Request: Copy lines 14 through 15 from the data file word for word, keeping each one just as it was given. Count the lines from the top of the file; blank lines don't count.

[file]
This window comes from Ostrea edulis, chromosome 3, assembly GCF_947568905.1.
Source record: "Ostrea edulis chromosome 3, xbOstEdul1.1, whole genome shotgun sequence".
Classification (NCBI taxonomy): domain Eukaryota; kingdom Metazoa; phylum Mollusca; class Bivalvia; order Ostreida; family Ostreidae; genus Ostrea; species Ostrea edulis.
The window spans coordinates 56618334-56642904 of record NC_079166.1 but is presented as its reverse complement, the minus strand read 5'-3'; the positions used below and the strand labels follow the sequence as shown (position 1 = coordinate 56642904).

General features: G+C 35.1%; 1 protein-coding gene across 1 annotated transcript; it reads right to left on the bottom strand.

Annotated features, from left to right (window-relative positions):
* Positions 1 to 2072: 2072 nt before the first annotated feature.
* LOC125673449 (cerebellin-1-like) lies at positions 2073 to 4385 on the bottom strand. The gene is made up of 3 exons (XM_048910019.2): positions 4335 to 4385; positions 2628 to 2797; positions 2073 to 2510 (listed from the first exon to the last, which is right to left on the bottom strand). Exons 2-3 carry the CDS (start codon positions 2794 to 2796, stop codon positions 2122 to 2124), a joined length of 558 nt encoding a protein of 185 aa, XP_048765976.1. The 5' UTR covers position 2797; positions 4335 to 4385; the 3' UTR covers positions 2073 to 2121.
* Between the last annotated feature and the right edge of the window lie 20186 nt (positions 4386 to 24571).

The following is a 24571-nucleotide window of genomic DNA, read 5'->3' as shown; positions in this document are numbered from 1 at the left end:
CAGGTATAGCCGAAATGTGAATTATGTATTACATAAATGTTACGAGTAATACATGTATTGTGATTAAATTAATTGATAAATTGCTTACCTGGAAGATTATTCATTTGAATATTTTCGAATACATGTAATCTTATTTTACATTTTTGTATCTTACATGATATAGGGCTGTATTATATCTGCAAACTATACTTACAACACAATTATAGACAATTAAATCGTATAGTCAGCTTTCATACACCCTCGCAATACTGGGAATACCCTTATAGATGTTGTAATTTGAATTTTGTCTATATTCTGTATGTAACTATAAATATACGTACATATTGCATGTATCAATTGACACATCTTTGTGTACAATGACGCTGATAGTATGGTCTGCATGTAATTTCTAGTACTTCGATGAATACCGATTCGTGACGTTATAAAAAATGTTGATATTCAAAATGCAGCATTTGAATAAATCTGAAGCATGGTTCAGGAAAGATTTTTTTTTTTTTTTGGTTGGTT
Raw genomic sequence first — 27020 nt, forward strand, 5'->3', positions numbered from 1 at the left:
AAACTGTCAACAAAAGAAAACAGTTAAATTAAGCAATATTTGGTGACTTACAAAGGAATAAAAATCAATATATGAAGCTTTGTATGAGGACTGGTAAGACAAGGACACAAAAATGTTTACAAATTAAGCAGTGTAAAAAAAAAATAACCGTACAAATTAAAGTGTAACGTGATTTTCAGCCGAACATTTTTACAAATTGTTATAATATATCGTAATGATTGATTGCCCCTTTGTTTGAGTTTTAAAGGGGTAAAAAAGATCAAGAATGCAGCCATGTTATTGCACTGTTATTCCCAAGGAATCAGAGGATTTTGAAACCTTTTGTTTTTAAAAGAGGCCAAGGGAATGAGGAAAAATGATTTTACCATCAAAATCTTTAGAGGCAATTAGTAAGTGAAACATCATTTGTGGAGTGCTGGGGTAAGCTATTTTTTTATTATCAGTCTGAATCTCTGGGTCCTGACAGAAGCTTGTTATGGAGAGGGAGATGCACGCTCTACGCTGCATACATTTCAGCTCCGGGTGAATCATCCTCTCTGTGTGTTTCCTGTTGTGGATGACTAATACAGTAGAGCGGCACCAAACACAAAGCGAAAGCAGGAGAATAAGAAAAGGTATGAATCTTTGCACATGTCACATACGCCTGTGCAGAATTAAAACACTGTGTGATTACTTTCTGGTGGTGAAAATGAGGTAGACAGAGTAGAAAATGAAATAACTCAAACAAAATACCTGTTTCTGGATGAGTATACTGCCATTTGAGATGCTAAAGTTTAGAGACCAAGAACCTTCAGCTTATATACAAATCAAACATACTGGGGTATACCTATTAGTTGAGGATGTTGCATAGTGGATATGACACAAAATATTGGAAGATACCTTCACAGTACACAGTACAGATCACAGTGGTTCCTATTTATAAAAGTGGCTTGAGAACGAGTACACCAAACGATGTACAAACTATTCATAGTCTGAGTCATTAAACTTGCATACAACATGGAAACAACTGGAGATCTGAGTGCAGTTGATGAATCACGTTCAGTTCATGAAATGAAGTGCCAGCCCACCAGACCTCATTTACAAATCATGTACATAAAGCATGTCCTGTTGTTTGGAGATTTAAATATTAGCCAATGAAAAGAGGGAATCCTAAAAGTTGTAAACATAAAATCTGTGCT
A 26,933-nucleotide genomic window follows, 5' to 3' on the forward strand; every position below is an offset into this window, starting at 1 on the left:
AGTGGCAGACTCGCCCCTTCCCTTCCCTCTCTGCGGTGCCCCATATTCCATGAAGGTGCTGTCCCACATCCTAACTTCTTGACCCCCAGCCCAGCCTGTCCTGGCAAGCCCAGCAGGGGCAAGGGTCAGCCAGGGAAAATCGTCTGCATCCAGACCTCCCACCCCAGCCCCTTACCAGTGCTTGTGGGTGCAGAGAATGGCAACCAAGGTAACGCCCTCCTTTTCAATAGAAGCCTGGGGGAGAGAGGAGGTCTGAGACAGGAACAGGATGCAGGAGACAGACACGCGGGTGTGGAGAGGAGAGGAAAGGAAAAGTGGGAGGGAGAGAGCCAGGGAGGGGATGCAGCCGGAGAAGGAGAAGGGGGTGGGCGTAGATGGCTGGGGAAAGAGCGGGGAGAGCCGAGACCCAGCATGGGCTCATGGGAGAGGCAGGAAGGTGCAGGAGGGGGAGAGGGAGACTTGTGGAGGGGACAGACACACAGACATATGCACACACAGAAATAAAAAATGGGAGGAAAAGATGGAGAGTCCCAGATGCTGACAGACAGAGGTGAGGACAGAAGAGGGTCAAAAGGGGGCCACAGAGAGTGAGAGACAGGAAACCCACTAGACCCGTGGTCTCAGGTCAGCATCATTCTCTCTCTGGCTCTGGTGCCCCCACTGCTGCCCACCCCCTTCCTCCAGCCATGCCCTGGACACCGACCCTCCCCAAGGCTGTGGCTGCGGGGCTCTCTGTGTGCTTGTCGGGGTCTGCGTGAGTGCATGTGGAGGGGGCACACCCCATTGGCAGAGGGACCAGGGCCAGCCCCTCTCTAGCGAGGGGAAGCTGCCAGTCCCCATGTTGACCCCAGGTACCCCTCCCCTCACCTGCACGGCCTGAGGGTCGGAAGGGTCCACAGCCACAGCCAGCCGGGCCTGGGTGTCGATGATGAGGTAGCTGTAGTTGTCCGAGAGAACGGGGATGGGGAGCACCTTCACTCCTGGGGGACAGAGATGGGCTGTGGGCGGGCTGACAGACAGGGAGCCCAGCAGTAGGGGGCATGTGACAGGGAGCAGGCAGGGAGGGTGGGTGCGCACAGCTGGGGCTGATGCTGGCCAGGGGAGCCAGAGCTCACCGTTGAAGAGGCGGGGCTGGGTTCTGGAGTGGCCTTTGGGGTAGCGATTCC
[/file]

A 26,933-nucleotide genomic window follows, 5' to 3' on the forward strand; every position below is an offset into this window, starting at 1 on the left:
AGTGGCAGACTCGCCCCTTCCCTTCCCTCTCTGCGGTGCCCCATATTCCATGAAGGTGCTGTCCCACATCCTAACTTCTTGACCCCCAGCCCAGCCTGTCCTGGCAAGCCCAGCAGGGGCAAGGGTCAGCCAGGGAAAATCGTCTGCATCCAGACCTCCCACCCCAGCCCCTTACCAGTGCTTGTGGGTGCAGAGAATGGCAACCAAGGTAACGCCCTCCTTTTCAATAGAAGCCTGGGGGAGAGAGGAGGTCTGAGACAGGAACAGGATGCAGGAGACAGACACGCGGGTGTGGAGAGGAGAGGAAAGGAAAAGTGGGAGGGAGAGAGCCAGGGAGGGGATGCAGCCGGAGAAGGAGAAGGGGGTGGGCGTAGATGGCTGGGGAAAGAGCGGGGAGAGCCGAGACCCAGCATGGGCTCATGGGAGAGGCAGGAAGGTGCAGGAGGGGGAGAGGGAGACTTGTGGAGGGGACAGACACACAGACATATGCACACACAGAAATAAAAAATGGGAGGAAAAGATGGAGAGTCCCAGATGCTGACAGACAGAGGTGAGGACAGAAGAGGGTCAAAAGGGGGCCACAGAGAGTGAGAGACAGGAAACCCACTAGACCCGTGGTCTCAGGTCAGCATCATTCTCTCTCTGGCTCTGGTGCCCCCACTGCTGCCCACCCCCTTCCTCCAGCCATGCCCTGGACACCGACCCTCCCCAAGGCTGTGGCTGCGGGGCTCTCTGTGTGCTTGTCGGGGTCTGCGTGAGTGCATGTGGAGGGGGCACACCCCATTGGCAGAGGGACCAGGGCCAGCCCCTCTCTAGCGAGGGGAAGCTGCCAGTCCCCATGTTGACCCCAGGTACCCCTCCCCTCACCTGCACGGCCTGAGGGTCGGAAGGGTCCACAGCCACAGCCAGCCGGGCCTGGGTGTCGATGATGAGGTAGCTGTAGTTGTCCGAGAGAACGGGGATGGGGAGCACCTTCACTCCTGGGGGACAGAGATGGGCTGTGGGCGGGCTGACAGACAGGGAGCCCAGCAGTAGGGGGCATGTGACAGGGAGCAGGCAGGGAGGGTGGGTGCGCACAGCTGGGGCTGATGCTGGCCAGGGGAGCCAGAGCTCACCGTTGAAGAGGCGGGGCTGGGTTCTGGAGTGGCCTTTGGGGTAGCGATTCC